|Publication number||US4194997 A|
|Application number||US 05/899,237|
|Publication date||Mar 25, 1980|
|Filing date||Apr 24, 1978|
|Priority date||May 5, 1975|
|Publication number||05899237, 899237, US 4194997 A, US 4194997A, US-A-4194997, US4194997 A, US4194997A|
|Inventors||Folke J. Edler|
|Original Assignee||Edler Folke J|
|Export Citation||BiBTeX, EndNote, RefMan|
|Patent Citations (6), Referenced by (16), Classifications (21)|
|External Links: USPTO, USPTO Assignment, Espacenet|
This application is a continuation-in-part of the patent application of Folke J. Edler, Ser. No. 738,370, filed Nov. 3, 1976, the same being a continuation of Ser. No. 574,515, filed May 5, 1975, both for METHOD OF MANUFACTURE OF ADHESIVE PRODUCTS and now abandoned.
The present invention relates to a method of manufacture of adhesive products including urea based condensation products with formaldehyde and with the addition of acid sulfite spent liquor. More particularly the invention relates to the manufacture of such adhesive products as are generally used in connection with dry process wood particle board and similar products, and of which adhesive products sulfite spent liquor is a large constituent.
Others heretofore have investigated the possibility of combining various synthetic resins, including urea formaldehyde resins, or the components thereof, with various sulfite spent liquors. Among these are Hartwig et al U.S. Pat. Nos. 2,405,650 (cores for metal castings), Keim 2,622,979 (wet strength paper), Walther et al 3,313,745 (foamed bodies).
Schmidt-Hellerau U.S. Pat. No. 3,390,920 discloses the use of urea formaldehyde resin and a very minor proportion (1-5%) of sodium ligninsulfonate in wood particle board production. Willegger et al U.S. Pat. No. 3,994,850 discloses the manufacture of wood particle board using an adhesive prepared by reacting together urea, sodium base spent sulfite liquor and formaldehyde.
However, none of the procedures of the foregoing references have solved successfully the problem of incorporating a large proportion of sulfite spent liquor in wood particle board adhesives. It has become axiomatic in the industry that the use of substantial quantities of these materials in the manufacture of such adhesives is to be avoided for reasons of incompatibility with the resin constituents of the adhesives and unacceptable properties of the particle board manufactured using the adhesives.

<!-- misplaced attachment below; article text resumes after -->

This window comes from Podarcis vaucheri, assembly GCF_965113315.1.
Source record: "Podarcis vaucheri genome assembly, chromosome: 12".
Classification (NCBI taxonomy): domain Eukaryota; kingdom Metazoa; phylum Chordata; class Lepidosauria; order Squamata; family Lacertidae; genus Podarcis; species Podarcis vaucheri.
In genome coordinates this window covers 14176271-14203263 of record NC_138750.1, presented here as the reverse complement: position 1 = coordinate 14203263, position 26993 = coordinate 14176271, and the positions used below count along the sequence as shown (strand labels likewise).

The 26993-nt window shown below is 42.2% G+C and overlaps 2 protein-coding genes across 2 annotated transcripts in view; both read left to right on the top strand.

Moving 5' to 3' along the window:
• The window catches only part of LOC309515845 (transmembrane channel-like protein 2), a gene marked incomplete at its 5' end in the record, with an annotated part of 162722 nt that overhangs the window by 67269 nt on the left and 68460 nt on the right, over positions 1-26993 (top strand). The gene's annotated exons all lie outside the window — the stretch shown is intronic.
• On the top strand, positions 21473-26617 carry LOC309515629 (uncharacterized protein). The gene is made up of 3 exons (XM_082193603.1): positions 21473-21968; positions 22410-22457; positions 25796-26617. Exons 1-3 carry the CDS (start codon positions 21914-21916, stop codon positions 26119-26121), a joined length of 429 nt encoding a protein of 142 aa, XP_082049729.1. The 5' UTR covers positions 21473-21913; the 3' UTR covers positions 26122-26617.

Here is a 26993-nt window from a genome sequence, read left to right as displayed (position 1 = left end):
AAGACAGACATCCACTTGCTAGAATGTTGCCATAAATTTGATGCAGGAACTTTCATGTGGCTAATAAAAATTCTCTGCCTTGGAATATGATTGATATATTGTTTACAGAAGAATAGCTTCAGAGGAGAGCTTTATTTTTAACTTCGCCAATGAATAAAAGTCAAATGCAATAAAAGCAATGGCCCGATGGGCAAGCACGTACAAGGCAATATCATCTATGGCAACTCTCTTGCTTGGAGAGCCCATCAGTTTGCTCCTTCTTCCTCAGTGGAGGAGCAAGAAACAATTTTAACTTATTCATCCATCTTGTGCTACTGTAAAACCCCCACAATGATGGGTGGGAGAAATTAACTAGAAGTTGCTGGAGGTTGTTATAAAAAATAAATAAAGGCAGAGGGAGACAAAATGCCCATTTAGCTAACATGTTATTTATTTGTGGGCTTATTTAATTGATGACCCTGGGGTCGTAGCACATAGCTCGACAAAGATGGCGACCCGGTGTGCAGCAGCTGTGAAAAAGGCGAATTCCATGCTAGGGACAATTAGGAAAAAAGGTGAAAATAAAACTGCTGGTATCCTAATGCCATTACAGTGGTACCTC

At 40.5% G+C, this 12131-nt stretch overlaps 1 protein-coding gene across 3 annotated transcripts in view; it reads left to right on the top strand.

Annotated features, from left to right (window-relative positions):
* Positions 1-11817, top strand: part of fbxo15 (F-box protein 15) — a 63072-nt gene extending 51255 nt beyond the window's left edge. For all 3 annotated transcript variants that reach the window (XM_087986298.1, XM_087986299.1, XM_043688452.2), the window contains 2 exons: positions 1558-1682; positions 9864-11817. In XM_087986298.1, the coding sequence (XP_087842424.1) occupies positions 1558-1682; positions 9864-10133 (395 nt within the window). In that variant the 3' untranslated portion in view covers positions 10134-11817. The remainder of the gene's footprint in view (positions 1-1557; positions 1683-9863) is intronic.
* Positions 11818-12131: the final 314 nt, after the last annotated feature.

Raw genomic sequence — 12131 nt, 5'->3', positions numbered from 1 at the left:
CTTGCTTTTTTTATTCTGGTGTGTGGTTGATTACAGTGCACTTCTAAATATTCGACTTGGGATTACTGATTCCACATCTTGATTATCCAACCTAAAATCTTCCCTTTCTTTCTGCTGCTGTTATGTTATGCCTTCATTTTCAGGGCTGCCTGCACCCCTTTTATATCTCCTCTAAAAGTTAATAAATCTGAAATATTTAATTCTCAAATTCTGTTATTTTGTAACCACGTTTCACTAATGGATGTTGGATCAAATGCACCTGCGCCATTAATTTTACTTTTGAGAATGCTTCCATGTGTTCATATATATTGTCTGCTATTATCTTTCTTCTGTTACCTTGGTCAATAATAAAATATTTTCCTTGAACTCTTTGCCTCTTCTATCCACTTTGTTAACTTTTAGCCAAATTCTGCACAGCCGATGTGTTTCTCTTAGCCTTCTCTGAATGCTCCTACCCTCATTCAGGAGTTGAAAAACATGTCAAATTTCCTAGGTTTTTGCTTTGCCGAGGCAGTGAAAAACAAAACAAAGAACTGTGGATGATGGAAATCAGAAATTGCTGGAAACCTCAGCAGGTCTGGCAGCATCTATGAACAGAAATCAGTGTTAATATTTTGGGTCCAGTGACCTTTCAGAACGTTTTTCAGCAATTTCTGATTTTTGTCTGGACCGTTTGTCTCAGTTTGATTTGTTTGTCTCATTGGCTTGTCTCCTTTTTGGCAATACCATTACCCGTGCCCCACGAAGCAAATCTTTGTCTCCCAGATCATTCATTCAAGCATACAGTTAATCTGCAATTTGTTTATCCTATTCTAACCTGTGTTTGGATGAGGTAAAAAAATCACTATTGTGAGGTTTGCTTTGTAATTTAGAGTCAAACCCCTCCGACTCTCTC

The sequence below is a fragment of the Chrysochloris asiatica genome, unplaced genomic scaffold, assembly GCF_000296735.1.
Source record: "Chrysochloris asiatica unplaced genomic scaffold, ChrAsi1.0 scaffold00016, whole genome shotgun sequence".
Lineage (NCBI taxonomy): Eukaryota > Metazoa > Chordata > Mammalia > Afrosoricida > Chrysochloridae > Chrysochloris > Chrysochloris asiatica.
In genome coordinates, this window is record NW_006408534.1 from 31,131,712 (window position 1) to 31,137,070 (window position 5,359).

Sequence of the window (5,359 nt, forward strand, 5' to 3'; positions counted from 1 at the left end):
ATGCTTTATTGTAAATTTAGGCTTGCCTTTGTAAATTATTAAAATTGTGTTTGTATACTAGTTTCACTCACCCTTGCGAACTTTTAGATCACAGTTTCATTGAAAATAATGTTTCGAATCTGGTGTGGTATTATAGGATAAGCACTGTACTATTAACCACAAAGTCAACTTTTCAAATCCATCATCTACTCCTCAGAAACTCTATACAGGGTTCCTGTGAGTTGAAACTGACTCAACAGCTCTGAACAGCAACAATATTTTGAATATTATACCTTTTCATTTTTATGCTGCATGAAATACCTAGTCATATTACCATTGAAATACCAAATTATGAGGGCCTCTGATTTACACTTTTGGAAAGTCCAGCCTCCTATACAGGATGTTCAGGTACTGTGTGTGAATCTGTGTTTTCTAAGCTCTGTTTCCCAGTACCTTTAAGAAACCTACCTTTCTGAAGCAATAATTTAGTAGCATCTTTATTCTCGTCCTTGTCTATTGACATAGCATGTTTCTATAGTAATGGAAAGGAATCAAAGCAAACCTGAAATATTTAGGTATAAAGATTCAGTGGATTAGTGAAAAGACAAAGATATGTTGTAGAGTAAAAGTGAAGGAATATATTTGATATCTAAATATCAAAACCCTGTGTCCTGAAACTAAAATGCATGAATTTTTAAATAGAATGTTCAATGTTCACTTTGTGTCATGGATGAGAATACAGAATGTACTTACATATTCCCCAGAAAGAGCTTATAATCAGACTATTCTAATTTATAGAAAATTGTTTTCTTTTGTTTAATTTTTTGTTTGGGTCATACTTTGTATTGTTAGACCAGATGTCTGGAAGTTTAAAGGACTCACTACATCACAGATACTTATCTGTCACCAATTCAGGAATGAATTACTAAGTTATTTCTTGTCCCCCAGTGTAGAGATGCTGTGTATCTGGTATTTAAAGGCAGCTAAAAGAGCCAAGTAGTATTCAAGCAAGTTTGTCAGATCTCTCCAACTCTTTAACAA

This belief is based on the results of extensive experimental experiences and is fully justified by the molecular complexity of the two reactants, i.e. the sulfite spent liquor and the urea formaldehyde resin, as well as by the diversity of chemical reactions which potentially can occur during the preparation of the resin, the mixing of the resin with the sulfite spent liquor, and the subsequent hot pressing operation.
Thus, the sulfite spent liquors are incompatible with and insoluble in, certain of the urea resins.
Under certain conditions urea and formaldehyde combine to form resinous condensation products containing a high proportion of mono-di-and polymethylol ureas, i.e. "methylol rich" products. Under other conditions the urea and formaldehyde combine to form a high proportion of methylene ureas, i.e. "methylene rich" products. The methylol rich products are compatible with sulfite spent liquors whereas the methylene rich products are not. Accordingly, if the urea formaldehyde resin is to be combined successfully with sulfite spent liquor, it must be of the methylol rich type.
Second, when the urea formaldehyde resin is mixed with substantial quantities of an untreated ammonium base sulfite spent liquor which contains ammonia in the form of ammonium lignin sulfonate, the ammonia quickly removes any free and loosely bound formaldehyde present in, or supplied by, the urea formaldehyde resin, converting it to the relatively inactive product hexamethylene tetramine. This reaction liberates excess lignin sulfonic acids which lower the pH of the adhesive mixture, over-catalyzes the adhesive and results in excessively rapid cure and premature gelation. Conversely, when the resin is mixed with calcium, magnesium or sodium base sulfite spent liquor, no ammonia at all is present, the above noted liberation of lignin sulfonic acids does not occur and the adhesive will be under-catalyzed.
Accordingly, it is important that the ammonia content of the adhesive be carefully controlled.
Third, variations in the pH of both the adhesive product and its components can affect materially the activity and properties of the adhesive. Too high a pH causes the adhesive to cure too slowly. Too low a pH causes it to cure too fast. Still further, in the hot press excess acidity may degrade the cellulose content of the wood to which it is applied. For these reasons it is necessary to control carefully the pH of both the sulfite spent liquor and urea formaldehyde resin components of the desired adhesive product.
It is the general object of the present invention to provide an adhesive product suitable for use in the manufacture of wood particle board which product includes a large proportion of the spent liquor from the sulfite pulping of lignocellulose, is easily and simply manufactured, is readily applicable to the manufacture of particle board using conventional apparatus and methods, and leads to the production of glued wood products of commercially acceptable properties, which meet the commercial standards for such products, and are fully competitive with related products manufactured using conventional, more expensive, adhesives.
It is another object of the invention to provide a process for making such adhesives.
Still another object of the invention is the provision of a novel glued wood product such as wood particle board manufactured with the hereindescribed adhesive, and a method of manufacture of such a product.